Last updated on January 2020

Microvascular Endothelial Function in a Cohort of Patients With the Cardiac Form of Chronic Chagas Disease.


Brief description of study

The present study aims to evaluate the microvascular endothelial function of a single centre cohort of patients with the cardiac form of Chagas disease, and to search for associations with clinical and laboratory variables.

Detailed Study Description

Chagas disease is an endemic anthropozoonosis in South America, caused by the protozoaTrypamosoma cruzi. Between 15 and 17 million people are estimated to be infected by the parasite in South America. During the chronic phase, 30 to 40% of patients develop the cardiac or intestinal forms of the disease. The myocardial involvement is divided in two subtypes, according to the presence or absence of systolic ventricular dysfunction. The first type is characterized by heart failure symptoms. The second is acknowledged by the development of various degrees of atrioventricular blockade and by tachyarrhythmias.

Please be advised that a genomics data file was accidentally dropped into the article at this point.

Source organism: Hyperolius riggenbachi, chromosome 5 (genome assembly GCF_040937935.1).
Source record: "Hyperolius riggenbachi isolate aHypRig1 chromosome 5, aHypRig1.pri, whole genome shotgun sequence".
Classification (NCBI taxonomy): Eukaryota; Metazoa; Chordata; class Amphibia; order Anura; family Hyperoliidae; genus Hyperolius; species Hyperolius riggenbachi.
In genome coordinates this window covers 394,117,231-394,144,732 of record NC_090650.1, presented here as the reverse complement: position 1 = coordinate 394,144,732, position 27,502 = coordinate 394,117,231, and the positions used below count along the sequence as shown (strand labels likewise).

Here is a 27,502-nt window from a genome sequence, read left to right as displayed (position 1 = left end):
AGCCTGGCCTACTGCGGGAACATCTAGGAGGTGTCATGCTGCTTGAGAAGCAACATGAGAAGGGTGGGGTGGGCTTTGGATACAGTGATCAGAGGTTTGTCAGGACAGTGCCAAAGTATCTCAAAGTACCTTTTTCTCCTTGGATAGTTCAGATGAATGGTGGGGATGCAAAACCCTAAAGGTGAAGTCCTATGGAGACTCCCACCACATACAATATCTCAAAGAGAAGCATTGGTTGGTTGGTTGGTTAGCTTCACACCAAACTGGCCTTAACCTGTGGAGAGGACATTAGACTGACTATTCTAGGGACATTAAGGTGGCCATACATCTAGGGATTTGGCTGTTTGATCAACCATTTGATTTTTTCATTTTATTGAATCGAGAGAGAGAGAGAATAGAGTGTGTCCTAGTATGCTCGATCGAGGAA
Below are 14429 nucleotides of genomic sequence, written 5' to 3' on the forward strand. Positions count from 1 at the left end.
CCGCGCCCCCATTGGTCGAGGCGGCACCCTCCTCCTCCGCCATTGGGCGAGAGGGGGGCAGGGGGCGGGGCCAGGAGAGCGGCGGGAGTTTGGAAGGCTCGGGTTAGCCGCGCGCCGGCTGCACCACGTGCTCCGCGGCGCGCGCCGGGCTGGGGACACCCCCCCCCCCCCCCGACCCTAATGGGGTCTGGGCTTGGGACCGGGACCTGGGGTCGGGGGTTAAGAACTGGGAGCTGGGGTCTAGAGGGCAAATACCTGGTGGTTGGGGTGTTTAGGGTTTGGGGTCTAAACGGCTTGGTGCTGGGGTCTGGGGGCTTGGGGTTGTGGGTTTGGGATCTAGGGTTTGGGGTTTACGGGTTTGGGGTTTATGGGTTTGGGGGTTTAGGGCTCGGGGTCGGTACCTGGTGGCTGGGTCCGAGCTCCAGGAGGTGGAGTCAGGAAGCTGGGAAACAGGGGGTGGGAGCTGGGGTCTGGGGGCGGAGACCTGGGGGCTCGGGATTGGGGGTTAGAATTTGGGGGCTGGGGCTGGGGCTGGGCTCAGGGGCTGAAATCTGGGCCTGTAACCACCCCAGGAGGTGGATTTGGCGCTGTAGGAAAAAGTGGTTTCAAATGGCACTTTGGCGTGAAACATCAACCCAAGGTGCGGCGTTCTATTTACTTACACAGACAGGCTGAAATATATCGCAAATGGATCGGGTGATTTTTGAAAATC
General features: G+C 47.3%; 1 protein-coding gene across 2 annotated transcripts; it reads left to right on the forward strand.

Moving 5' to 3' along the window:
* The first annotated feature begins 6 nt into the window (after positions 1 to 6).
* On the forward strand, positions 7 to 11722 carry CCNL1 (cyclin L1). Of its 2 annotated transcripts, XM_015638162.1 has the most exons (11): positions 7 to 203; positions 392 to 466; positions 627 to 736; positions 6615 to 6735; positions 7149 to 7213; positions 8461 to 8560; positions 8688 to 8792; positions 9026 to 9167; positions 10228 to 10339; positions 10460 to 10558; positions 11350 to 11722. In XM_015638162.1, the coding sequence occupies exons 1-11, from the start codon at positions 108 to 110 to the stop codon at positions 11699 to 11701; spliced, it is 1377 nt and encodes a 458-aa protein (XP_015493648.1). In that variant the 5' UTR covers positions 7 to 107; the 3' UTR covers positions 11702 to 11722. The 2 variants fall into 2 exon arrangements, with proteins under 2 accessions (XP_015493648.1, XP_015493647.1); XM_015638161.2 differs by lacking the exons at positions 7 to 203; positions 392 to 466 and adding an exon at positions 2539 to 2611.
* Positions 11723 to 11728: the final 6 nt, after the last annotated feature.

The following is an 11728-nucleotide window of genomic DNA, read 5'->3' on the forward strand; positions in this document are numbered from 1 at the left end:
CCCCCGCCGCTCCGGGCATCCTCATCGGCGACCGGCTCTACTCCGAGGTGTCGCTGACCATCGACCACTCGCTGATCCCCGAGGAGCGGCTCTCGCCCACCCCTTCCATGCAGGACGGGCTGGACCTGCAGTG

Microcirculation function is recognized as a fundamental aspect in the pathophysiology of cardiovascular diseases. The identification of endothelial dysfunction by techniques that assess the microvasculature is considered as both a progression and prognostic marker in various conditions, including hypertension, coronary heart disease, and heart failure.

The effects of T. cruzi infection in vascular function were evaluated in previous studies, performed in animals with acute infection. Previous studies in humans observed medium size vessels (brachial artery), in small groups of patients, most without cardiac dysfunction. There are no studies evaluating the microcirculation of patients with the cardiac form of Chagas disease.

Clinical Study Identifier: NCT03524768

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